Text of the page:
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Discussion

In this paper, I presented a method that intends to correct migrated images by approximating the Hessian of the imaging operator with non-stationary matching filters. These filters are estimated from two migration results. One migrated image, ${\bf
 m_1}$, corresponds to the first migration result. The second image, ${\bf m_2}$, is computed by re-modeling the data from ${\bf
 m_1}$ and then by re-migrating it. It turns out that the relationship between ${\bf
 m_1}$ and ${\bf m_2}$ is similar to the relationship that exists between the least-squares inverse ${\bf \hat{m}}$ and ${\bf
 m_1}$. In the proposed approach, this relationship is simply ``captured'' by matching filters.

I demonstrate with the Marmousi dataset that this approach gives a better image than does least-squares without regularization and at a lower cost. In addition this approach can be used on images migrated at zero-offset or in the angle domain. As opposed to Hu et al. (2001), the correction in the image is completely data driven, does not depend on the velocity, and can be applied with any migration operator. It also works in the poststack or prestack domain without any extra effort. Providing the data and the ability to run at least two migrations to estimate ${\bf m_2}$, this method would be easy to apply with 3-D migrated images.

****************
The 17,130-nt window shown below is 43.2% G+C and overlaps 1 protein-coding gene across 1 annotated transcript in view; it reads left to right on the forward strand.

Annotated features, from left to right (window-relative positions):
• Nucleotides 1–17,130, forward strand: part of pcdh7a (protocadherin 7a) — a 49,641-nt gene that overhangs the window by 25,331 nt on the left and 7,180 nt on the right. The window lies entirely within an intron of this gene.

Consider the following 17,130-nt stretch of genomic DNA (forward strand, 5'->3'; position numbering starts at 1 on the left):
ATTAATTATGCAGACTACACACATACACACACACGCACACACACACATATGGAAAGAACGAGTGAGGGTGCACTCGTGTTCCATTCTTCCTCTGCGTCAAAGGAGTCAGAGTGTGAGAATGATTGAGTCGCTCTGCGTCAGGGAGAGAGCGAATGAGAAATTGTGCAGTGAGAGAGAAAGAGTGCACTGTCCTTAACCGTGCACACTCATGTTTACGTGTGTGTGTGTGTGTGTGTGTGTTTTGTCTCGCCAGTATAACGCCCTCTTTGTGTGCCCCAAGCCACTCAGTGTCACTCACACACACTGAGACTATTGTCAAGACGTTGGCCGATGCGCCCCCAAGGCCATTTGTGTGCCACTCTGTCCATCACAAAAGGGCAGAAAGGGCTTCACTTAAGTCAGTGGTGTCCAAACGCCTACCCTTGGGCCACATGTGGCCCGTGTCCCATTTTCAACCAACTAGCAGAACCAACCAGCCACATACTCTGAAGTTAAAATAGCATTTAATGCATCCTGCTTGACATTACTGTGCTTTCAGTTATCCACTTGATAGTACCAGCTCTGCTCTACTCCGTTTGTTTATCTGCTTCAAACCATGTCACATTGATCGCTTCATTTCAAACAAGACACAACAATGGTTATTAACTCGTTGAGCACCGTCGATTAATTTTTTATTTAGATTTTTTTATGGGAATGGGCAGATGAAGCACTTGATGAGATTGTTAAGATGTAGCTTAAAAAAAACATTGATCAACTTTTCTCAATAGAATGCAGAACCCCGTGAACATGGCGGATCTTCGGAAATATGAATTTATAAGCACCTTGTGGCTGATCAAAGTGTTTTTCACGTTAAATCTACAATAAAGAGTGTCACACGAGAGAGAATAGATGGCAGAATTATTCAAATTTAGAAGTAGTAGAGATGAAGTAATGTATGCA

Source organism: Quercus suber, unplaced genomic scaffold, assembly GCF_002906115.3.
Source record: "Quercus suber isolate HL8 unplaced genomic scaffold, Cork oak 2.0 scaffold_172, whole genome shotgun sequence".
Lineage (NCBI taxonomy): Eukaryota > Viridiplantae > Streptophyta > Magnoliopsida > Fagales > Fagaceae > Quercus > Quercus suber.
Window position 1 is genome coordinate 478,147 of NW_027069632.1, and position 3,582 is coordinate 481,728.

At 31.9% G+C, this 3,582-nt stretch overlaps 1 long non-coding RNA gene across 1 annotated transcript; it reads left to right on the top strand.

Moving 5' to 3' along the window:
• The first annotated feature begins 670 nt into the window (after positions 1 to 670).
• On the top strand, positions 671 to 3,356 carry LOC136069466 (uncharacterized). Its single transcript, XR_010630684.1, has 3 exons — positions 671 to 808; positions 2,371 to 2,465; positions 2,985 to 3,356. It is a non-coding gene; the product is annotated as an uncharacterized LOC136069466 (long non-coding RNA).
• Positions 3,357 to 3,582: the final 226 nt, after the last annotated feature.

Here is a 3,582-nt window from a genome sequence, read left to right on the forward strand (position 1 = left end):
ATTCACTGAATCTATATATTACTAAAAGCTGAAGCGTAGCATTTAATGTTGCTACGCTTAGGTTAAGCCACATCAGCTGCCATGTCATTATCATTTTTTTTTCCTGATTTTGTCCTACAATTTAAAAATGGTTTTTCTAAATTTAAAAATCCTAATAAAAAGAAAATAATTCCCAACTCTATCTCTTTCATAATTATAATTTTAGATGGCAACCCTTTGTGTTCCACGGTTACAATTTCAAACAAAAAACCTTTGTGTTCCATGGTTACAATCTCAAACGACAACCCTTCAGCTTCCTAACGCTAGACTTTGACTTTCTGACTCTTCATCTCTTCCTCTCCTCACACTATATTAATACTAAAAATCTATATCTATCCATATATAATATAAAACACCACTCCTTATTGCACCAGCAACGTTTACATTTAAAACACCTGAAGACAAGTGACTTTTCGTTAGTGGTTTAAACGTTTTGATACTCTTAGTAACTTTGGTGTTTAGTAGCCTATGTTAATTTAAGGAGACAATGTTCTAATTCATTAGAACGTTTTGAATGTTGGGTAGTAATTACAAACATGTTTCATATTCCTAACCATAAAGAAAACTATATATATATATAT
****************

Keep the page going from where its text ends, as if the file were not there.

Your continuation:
Compared to Rickett (2001), this proposed approach does not need reference images. In addition, the multi-dimensional filters offer more degrees of freedom for the correction than does a simple zero-lag weight: in that we might also correct for kinematic changes and move energy locally in the image. In the limit case where we choose one filter per point and only one coefficient (zero-lag) per filter, the matching filter approach would theoretically perform better than Rickett's method because the weights would be optimal in a least-squares sense without ad-hoc smoothing. In the future, it would be valuable to go beyond 2-D filters by extending them to 3-D and to test this 3-D approach with more field data. In addition, these filters could be used as preconditioning operators providing faster convergence for iterative inversion. The stability of the inverse filters still needs to be addressed, however.


next up previous print clean
Next: acknowledgments Up: Guitton: Approximating the Hessian Previous: Angle domain results
Stanford Exploration Project
7/8/2003